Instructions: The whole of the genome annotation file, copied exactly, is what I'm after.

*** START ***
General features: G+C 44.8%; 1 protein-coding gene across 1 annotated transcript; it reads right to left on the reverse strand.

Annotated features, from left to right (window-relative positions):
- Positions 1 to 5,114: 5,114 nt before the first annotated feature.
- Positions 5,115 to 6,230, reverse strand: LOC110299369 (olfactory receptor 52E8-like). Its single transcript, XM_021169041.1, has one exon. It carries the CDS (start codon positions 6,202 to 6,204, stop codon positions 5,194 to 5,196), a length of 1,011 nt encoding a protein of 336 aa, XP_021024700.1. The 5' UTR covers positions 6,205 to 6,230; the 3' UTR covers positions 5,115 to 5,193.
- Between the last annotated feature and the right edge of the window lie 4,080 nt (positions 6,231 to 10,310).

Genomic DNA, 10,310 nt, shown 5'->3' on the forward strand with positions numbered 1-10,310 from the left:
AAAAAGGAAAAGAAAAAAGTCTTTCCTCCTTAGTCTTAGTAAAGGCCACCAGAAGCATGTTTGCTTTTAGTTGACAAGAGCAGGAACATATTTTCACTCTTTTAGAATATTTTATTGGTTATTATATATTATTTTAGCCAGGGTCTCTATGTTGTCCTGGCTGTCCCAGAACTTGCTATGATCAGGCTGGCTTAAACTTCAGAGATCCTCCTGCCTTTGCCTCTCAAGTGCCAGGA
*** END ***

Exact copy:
General features: G+C 44.8%; 1 protein-coding gene across 1 annotated transcript; it reads right to left on the reverse strand.

Annotated features, from left to right (window-relative positions):
- Positions 1 to 5,114: 5,114 nt before the first annotated feature.
- Positions 5,115 to 6,230, reverse strand: LOC110299369 (olfactory receptor 52E8-like). Its single transcript, XM_021169041.1, has one exon. It carries the CDS (start codon positions 6,202 to 6,204, stop codon positions 5,194 to 5,196), a length of 1,011 nt encoding a protein of 336 aa, XP_021024700.1. The 5' UTR covers positions 6,205 to 6,230; the 3' UTR covers positions 5,115 to 5,193.
- Between the last annotated feature and the right edge of the window lie 4,080 nt (positions 6,231 to 10,310).

Genomic DNA, 10,310 nt, shown 5'->3' on the forward strand with positions numbered 1-10,310 from the left:
AAAAAGGAAAAGAAAAAAGTCTTTCCTCCTTAGTCTTAGTAAAGGCCACCAGAAGCATGTTTGCTTTTAGTTGACAAGAGCAGGAACATATTTTCACTCTTTTAGAATATTTTATTGGTTATTATATATTATTTTAGCCAGGGTCTCTATGTTGTCCTGGCTGTCCCAGAACTTGCTATGATCAGGCTGGCTTAAACTTCAGAGATCCTCCTGCCTTTGCCTCTCAAGTGCCAGGA